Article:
Angelica and Angelina Sabuco underwent more than 10 hours of operations in California. A team of 15 to 20 doctors performed the surgery. The twins are now said to be doing well.

The two-year-olds had fused livers, diaphragms, breast bones and abdominal walls.

But, crucially, they had separate hearts, brains, kidneys, stomachs and intestines.

Dr Gary Hartman, who led the surgery at Stanford University’s Lucile Packard Children’s Hospital in Palo Alto, said the girls could go home to San Jose after a recovery period of two weeks.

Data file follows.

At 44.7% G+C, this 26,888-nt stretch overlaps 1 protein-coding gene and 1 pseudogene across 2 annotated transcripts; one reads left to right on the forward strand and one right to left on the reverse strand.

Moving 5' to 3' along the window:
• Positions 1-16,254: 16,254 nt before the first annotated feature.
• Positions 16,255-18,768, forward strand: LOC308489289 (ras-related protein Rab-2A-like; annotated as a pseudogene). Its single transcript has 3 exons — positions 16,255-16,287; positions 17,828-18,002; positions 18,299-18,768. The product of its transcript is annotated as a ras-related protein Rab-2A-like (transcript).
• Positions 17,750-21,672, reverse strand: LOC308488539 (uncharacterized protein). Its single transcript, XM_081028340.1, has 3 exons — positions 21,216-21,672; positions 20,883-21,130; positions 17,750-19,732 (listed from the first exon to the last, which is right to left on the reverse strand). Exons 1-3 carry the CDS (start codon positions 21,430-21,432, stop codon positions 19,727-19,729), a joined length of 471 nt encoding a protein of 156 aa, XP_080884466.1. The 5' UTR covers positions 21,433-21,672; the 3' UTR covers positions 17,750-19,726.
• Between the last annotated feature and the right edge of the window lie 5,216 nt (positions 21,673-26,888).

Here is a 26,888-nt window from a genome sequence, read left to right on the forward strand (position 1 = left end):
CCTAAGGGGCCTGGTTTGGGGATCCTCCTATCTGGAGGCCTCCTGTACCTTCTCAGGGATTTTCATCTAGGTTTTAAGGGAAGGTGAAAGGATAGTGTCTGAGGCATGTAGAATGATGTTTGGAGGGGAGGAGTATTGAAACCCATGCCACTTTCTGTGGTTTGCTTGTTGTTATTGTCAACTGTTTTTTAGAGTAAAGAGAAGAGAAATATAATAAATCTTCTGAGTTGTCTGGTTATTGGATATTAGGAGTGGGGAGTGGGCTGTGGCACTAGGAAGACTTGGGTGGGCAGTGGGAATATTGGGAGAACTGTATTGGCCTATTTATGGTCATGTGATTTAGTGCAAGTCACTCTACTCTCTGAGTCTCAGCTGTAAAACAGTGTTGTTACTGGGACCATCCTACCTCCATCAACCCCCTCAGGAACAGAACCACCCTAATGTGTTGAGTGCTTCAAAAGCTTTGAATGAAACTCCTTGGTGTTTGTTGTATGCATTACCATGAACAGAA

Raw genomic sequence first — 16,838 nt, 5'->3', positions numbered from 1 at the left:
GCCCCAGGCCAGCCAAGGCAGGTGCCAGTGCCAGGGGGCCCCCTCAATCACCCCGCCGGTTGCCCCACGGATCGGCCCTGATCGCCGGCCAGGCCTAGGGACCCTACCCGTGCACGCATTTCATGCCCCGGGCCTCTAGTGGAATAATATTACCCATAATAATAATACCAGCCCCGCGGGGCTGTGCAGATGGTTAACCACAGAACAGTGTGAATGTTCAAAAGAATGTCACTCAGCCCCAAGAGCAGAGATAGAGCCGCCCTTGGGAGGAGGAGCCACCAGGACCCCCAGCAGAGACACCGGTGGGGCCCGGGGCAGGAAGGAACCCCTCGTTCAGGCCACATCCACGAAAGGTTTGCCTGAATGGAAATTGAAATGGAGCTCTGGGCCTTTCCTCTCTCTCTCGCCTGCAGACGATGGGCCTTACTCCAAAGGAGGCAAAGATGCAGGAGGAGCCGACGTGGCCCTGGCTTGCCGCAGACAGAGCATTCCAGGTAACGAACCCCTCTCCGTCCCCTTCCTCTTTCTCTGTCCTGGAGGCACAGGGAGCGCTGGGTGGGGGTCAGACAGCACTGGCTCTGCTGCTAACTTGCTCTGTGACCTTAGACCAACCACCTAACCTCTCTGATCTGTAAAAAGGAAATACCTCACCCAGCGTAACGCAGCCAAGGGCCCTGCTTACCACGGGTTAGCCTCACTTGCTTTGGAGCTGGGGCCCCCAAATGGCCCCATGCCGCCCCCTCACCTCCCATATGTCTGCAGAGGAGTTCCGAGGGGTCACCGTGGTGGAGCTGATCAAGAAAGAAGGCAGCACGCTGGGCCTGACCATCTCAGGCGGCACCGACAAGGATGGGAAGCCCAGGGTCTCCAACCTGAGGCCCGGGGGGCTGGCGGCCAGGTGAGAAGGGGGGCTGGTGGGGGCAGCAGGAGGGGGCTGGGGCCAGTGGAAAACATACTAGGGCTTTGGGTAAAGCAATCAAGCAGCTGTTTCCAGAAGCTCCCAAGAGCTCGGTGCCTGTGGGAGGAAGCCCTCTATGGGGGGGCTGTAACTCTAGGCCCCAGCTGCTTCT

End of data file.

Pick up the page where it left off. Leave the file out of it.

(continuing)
Dr Hartman, who has separated a total of six sets of conjoined twins over his career, said: “Once they’re healed, one would really expect them to be able to lead healthy lives.”

The pair’s mother, Ginady Sabuco, said in a statement: “This is a dream come true. Words cannot express how we feel.”

It is reported that the girls moved with their mother to the US last year.

Though they had apparently coped remarkably well in spite of their face-to-face orientation, Hartman said that staying connected would have come with long-term health risks, including greater damage to their skeletal and muscular structure.